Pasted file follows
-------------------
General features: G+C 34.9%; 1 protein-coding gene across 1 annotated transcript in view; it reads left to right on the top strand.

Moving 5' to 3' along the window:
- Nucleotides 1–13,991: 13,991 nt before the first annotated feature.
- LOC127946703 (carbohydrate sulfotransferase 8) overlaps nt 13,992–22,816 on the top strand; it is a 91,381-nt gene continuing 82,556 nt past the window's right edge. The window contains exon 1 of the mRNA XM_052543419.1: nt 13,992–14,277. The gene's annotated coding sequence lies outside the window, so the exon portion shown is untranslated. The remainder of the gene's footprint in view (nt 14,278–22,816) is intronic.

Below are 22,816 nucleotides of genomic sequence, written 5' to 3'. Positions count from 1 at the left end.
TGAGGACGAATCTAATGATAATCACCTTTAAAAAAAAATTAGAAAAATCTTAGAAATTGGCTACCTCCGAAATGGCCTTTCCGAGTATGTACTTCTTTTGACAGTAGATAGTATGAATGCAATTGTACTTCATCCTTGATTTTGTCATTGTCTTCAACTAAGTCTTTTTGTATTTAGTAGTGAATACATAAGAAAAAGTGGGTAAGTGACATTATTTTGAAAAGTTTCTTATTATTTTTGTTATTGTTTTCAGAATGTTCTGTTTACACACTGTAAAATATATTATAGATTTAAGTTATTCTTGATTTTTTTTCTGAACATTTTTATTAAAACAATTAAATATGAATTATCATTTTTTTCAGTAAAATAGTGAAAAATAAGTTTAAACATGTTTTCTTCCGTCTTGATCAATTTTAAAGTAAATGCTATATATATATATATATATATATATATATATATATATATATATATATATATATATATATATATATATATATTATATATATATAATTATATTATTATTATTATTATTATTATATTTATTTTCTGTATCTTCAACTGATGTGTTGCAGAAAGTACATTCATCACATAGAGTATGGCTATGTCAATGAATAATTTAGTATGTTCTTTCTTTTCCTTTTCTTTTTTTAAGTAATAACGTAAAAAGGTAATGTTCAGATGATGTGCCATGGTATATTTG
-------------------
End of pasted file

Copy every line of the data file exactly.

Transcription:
General features: G+C 34.9%; 1 protein-coding gene across 1 annotated transcript in view; it reads left to right on the top strand.

Moving 5' to 3' along the window:
- Nucleotides 1–13,991: 13,991 nt before the first annotated feature.
- LOC127946703 (carbohydrate sulfotransferase 8) overlaps nt 13,992–22,816 on the top strand; it is a 91,381-nt gene continuing 82,556 nt past the window's right edge. The window contains exon 1 of the mRNA XM_052543419.1: nt 13,992–14,277. The gene's annotated coding sequence lies outside the window, so the exon portion shown is untranslated. The remainder of the gene's footprint in view (nt 14,278–22,816) is intronic.

Below are 22,816 nucleotides of genomic sequence, written 5' to 3'. Positions count from 1 at the left end.
TGAGGACGAATCTAATGATAATCACCTTTAAAAAAAAATTAGAAAAATCTTAGAAATTGGCTACCTCCGAAATGGCCTTTCCGAGTATGTACTTCTTTTGACAGTAGATAGTATGAATGCAATTGTACTTCATCCTTGATTTTGTCATTGTCTTCAACTAAGTCTTTTTGTATTTAGTAGTGAATACATAAGAAAAAGTGGGTAAGTGACATTATTTTGAAAAGTTTCTTATTATTTTTGTTATTGTTTTCAGAATGTTCTGTTTACACACTGTAAAATATATTATAGATTTAAGTTATTCTTGATTTTTTTTCTGAACATTTTTATTAAAACAATTAAATATGAATTATCATTTTTTTCAGTAAAATAGTGAAAAATAAGTTTAAACATGTTTTCTTCCGTCTTGATCAATTTTAAAGTAAATGCTATATATATATATATATATATATATATATATATATATATATATATATATATATATATATATATATATATATTATATATATATAATTATATTATTATTATTATTATTATTATATTTATTTTCTGTATCTTCAACTGATGTGTTGCAGAAAGTACATTCATCACATAGAGTATGGCTATGTCAATGAATAATTTAGTATGTTCTTTCTTTTCCTTTTCTTTTTTTAAGTAATAACGTAAAAAGGTAATGTTCAGATGATGTGCCATGGTATATTTG